I’ve taken an interest in RwandAir over the past few months, which seems like a cool airline that’s doing great things. They have some nice-looking A330s that they fly to Dubai, Brussels, and London, and I’m hoping to fly with them soon, in conjunction with a visit to Rwanda.
In late June I first wrote about how the airline was planning on launching flights to Brussels. They advertised it as “3 flights a week starting 14th July 2017.” That surprised me a bit given how small their fleet is, as I didn’t think they had the aircraft to operate the route. That also seemed like a really last minute decision for launching a new route.
After looking at the schedule for the flight it made more sense. As it turned out, RwandAir was just adding a stop in Brussels for their existing flight between Kigali and London. In other words, the plane would fly from Kigali to Brussels to London to Kigali.
It seems they didn’t put much thought into the route, though, as they had one major issue, which Sean M. pointed out at the time:
Rwandair has not thought through the logistics of this flight completely.
Rwandan passengers (and many other nationals from countries that constitute the primary markets for this flight) flying BRU-LGW-KGL will require UK Direct Airside Transit Visas to fly on this flight, even if they remain on board the aircraft at Gatwick.
The UK does not accept standard “C” class Schengen visas as exemption documents from the DATV requirements. They require a class “D” visa from an EEA state or else a class “C” visa issued under ADS scheme for the exemption. Therefore your average Rwandan/Ugandan/Kenyan/Tanzanian tourist/businessman would also need to apply for a UK visa just to fly on this flight.
So they’ve been operating the route in an incredibly inefficient manner:
- RwandAir is operating the Kigali to Brussels to London to Kigali route as scheduled
- However, due to the issues associated with having passengers transit the UK enroute from Brussels to Kigali, they’re not letting passengers book the flight from Brussels to Kigali; so you can book a ticket from Kigali to Brussels and from London to Kigali, but you can’t book a ticket from Brussels to Kigali
- Instead, those inquiring about a reservation from Brussels to Kigali will be placed on the Brussels Airlines codeshare for the southbound sector, which doesn’t go through the UK, and is priced considerably higher
At the time RwandAir said they were working with the UK government to find a solution. I wasn’t expecting there would be much room for negotiation there, so RwandAir has finally done what many of us were expecting them to.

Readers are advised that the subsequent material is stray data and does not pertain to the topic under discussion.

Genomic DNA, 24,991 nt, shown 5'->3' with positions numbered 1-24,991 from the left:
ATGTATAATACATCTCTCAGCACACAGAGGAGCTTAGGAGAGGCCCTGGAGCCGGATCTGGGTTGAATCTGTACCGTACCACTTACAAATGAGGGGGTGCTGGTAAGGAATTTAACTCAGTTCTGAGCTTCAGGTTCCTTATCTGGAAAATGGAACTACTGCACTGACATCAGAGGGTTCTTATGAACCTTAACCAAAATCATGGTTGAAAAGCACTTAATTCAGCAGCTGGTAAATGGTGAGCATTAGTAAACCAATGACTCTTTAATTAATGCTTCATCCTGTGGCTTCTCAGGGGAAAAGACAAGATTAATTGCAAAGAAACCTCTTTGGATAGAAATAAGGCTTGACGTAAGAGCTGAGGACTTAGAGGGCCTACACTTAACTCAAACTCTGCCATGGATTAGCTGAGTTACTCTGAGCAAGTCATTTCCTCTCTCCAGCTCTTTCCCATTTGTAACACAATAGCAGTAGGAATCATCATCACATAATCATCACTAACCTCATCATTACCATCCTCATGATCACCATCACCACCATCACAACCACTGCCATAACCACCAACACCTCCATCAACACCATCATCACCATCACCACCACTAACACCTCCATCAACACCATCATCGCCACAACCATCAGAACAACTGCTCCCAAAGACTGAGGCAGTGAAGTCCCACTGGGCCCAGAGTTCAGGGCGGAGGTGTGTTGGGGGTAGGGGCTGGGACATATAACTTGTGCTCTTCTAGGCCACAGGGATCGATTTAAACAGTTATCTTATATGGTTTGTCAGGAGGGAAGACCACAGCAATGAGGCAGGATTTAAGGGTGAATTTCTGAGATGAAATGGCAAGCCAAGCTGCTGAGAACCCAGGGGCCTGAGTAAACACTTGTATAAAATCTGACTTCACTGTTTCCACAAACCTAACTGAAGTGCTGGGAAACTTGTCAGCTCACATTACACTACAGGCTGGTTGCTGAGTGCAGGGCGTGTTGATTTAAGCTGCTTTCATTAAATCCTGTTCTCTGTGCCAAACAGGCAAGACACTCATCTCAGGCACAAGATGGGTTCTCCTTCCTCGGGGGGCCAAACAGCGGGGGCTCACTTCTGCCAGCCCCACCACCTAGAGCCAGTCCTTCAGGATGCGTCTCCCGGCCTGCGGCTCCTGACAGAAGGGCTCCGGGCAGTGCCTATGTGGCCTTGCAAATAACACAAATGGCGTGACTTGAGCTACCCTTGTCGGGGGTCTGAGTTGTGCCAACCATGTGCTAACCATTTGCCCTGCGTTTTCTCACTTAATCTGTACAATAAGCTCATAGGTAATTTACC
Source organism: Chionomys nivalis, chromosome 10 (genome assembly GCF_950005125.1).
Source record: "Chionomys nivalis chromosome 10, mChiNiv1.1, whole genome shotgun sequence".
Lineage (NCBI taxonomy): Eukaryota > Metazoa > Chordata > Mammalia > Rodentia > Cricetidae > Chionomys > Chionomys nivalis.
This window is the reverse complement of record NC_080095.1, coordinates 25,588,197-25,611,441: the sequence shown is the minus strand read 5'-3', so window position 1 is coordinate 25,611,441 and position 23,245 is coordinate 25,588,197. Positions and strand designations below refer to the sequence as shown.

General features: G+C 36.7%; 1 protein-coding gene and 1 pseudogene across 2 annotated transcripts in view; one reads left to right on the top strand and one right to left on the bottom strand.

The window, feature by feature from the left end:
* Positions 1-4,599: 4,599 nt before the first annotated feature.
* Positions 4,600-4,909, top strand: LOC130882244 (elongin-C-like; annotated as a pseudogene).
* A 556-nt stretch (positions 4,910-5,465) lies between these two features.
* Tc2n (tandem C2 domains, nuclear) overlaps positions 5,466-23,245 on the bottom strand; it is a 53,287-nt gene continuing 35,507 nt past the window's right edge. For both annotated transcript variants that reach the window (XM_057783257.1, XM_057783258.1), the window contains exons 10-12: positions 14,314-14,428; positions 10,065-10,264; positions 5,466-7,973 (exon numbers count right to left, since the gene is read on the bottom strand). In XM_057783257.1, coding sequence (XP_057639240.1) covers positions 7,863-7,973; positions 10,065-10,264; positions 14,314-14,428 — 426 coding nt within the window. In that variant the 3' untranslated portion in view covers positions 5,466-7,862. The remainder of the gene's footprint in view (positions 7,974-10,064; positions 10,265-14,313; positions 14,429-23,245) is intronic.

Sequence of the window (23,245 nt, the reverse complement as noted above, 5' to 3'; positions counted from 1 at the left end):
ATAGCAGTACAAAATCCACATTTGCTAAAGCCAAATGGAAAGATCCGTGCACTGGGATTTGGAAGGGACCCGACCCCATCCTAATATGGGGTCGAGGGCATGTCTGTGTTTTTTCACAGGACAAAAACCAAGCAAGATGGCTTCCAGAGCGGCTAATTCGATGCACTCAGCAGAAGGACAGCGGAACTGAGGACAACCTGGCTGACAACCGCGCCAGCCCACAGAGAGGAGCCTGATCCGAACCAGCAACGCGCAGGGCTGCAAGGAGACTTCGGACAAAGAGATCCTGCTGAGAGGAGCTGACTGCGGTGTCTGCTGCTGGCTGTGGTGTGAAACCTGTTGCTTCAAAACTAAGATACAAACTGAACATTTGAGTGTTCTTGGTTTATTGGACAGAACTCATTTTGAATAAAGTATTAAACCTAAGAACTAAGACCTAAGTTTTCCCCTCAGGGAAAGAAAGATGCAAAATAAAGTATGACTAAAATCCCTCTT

As of October 31, 2017, RwandAir’s Kigali to London Gatwick flight will stop in Brussels in both directions. As the airline prefers to describe it, they’re now offering nonstop roundtrip flights between Kigali and Brussels.
Per the press release (thanks again to Sean M. for the heads up):
RwandAir will continue to offer three weekly flights from/to Brussels on Tuesdays, Thursdays and Fridays; however flights from Brussels to Kigali will no longer be operated via London Gatwick which will eliminate the requirement for non-Schengen citizens to hold a UK transit visa and to disembark for rescreening at London Gatwick Airport.
The new schedule was made possible pursuant to negotiations with Gatwick Airport for an earlier slot out of London, enabling our aircraft to return to Brussels ahead of the jet ban.
“We are confident,” says Chance Ndagano, Ag. CEO of RwandAir, “that the new schedule will improve the experience of our esteemed clients boarding from Brussels, while maintaining our schedule from London with only one stop in Brussels.”
Passengers embarking from London-Gatwick Airport will stay onboard the aircraft at Zaventem Airport in Brussels and will not need a Schengen transit visa.
Here’s the schedule for the Brussels & London service as of October 31:
This is of course great for those traveling between Brussels and Kigali, though it eliminates a real advantage between London and Kigali. There are many airlines offering one stop service between the two cities, so their competitive advantage is limited here if they don’t even fly nonstop. They do have the advantage of at least letting you stay on the plane, but this still adds a couple of hours to the travel time.
At the bottom of the press release, the airline has reiterated their desire to launch flights to New York as of 2018. I remain skeptical of whether or not this will actually happen.